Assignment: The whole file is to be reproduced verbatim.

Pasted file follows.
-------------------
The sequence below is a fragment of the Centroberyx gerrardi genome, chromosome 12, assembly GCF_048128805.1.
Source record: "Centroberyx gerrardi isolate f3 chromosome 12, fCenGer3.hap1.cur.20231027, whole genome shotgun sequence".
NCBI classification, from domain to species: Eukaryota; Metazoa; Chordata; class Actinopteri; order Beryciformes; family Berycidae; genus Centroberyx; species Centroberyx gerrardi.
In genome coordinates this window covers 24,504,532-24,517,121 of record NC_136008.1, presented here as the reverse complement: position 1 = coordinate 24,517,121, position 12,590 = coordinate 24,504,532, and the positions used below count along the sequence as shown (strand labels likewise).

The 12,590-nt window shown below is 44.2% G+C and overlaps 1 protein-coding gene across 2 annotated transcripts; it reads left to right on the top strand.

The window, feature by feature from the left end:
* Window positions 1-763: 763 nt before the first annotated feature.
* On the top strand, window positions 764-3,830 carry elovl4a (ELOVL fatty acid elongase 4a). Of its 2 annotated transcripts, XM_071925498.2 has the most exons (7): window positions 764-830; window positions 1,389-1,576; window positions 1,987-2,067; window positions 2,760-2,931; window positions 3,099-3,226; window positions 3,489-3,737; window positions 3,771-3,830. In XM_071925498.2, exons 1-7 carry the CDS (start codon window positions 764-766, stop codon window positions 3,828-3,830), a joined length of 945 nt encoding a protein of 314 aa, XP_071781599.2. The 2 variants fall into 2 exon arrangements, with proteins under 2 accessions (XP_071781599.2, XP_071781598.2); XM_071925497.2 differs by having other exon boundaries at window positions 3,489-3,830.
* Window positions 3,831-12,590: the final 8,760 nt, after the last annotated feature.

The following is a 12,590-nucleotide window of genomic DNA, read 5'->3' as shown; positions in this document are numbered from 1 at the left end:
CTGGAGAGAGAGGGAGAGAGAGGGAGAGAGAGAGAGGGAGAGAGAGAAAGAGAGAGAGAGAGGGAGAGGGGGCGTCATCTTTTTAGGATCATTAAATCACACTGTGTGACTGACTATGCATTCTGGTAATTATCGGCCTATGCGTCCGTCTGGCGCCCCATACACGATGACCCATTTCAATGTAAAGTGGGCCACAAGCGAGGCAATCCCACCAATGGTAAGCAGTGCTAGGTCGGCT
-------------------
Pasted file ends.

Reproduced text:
The sequence below is a fragment of the Centroberyx gerrardi genome, chromosome 12, assembly GCF_048128805.1.
Source record: "Centroberyx gerrardi isolate f3 chromosome 12, fCenGer3.hap1.cur.20231027, whole genome shotgun sequence".
NCBI classification, from domain to species: Eukaryota; Metazoa; Chordata; class Actinopteri; order Beryciformes; family Berycidae; genus Centroberyx; species Centroberyx gerrardi.
In genome coordinates this window covers 24,504,532-24,517,121 of record NC_136008.1, presented here as the reverse complement: position 1 = coordinate 24,517,121, position 12,590 = coordinate 24,504,532, and the positions used below count along the sequence as shown (strand labels likewise).

The 12,590-nt window shown below is 44.2% G+C and overlaps 1 protein-coding gene across 2 annotated transcripts; it reads left to right on the top strand.

The window, feature by feature from the left end:
* Window positions 1-763: 763 nt before the first annotated feature.
* On the top strand, window positions 764-3,830 carry elovl4a (ELOVL fatty acid elongase 4a). Of its 2 annotated transcripts, XM_071925498.2 has the most exons (7): window positions 764-830; window positions 1,389-1,576; window positions 1,987-2,067; window positions 2,760-2,931; window positions 3,099-3,226; window positions 3,489-3,737; window positions 3,771-3,830. In XM_071925498.2, exons 1-7 carry the CDS (start codon window positions 764-766, stop codon window positions 3,828-3,830), a joined length of 945 nt encoding a protein of 314 aa, XP_071781599.2. The 2 variants fall into 2 exon arrangements, with proteins under 2 accessions (XP_071781599.2, XP_071781598.2); XM_071925497.2 differs by having other exon boundaries at window positions 3,489-3,830.
* Window positions 3,831-12,590: the final 8,760 nt, after the last annotated feature.

The following is a 12,590-nucleotide window of genomic DNA, read 5'->3' as shown; positions in this document are numbered from 1 at the left end:
CTGGAGAGAGAGGGAGAGAGAGGGAGAGAGAGAGAGGGAGAGAGAGAAAGAGAGAGAGAGAGGGAGAGGGGGCGTCATCTTTTTAGGATCATTAAATCACACTGTGTGACTGACTATGCATTCTGGTAATTATCGGCCTATGCGTCCGTCTGGCGCCCCATACACGATGACCCATTTCAATGTAAAGTGGGCCACAAGCGAGGCAATCCCACCAATGGTAAGCAGTGCTAGGTCGGCT